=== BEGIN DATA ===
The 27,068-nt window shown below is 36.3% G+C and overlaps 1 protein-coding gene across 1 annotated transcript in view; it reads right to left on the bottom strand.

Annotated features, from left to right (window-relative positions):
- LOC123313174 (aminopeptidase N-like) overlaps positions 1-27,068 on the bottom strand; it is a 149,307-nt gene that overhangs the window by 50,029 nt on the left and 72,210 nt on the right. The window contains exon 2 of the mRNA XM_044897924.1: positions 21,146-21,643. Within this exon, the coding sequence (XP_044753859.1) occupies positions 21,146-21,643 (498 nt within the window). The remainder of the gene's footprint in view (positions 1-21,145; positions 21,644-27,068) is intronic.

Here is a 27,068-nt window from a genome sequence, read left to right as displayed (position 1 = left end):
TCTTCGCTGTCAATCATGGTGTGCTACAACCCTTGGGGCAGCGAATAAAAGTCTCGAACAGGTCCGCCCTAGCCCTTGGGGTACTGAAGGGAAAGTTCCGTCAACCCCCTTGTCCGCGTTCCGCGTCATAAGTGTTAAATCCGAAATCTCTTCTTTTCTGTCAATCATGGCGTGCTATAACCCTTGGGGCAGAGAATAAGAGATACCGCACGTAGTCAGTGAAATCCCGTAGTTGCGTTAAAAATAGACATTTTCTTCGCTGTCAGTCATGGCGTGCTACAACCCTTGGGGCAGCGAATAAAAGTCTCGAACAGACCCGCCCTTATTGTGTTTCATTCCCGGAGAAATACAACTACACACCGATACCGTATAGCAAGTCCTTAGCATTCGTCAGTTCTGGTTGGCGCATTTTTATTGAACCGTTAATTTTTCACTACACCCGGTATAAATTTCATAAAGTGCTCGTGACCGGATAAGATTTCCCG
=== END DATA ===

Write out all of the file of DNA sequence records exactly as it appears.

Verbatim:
The 27,068-nt window shown below is 36.3% G+C and overlaps 1 protein-coding gene across 1 annotated transcript in view; it reads right to left on the bottom strand.

Annotated features, from left to right (window-relative positions):
- LOC123313174 (aminopeptidase N-like) overlaps positions 1-27,068 on the bottom strand; it is a 149,307-nt gene that overhangs the window by 50,029 nt on the left and 72,210 nt on the right. The window contains exon 2 of the mRNA XM_044897924.1: positions 21,146-21,643. Within this exon, the coding sequence (XP_044753859.1) occupies positions 21,146-21,643 (498 nt within the window). The remainder of the gene's footprint in view (positions 1-21,145; positions 21,644-27,068) is intronic.

Here is a 27,068-nt window from a genome sequence, read left to right as displayed (position 1 = left end):
TCTTCGCTGTCAATCATGGTGTGCTACAACCCTTGGGGCAGCGAATAAAAGTCTCGAACAGGTCCGCCCTAGCCCTTGGGGTACTGAAGGGAAAGTTCCGTCAACCCCCTTGTCCGCGTTCCGCGTCATAAGTGTTAAATCCGAAATCTCTTCTTTTCTGTCAATCATGGCGTGCTATAACCCTTGGGGCAGAGAATAAGAGATACCGCACGTAGTCAGTGAAATCCCGTAGTTGCGTTAAAAATAGACATTTTCTTCGCTGTCAGTCATGGCGTGCTACAACCCTTGGGGCAGCGAATAAAAGTCTCGAACAGACCCGCCCTTATTGTGTTTCATTCCCGGAGAAATACAACTACACACCGATACCGTATAGCAAGTCCTTAGCATTCGTCAGTTCTGGTTGGCGCATTTTTATTGAACCGTTAATTTTTCACTACACCCGGTATAAATTTCATAAAGTGCTCGTGACCGGATAAGATTTCCCG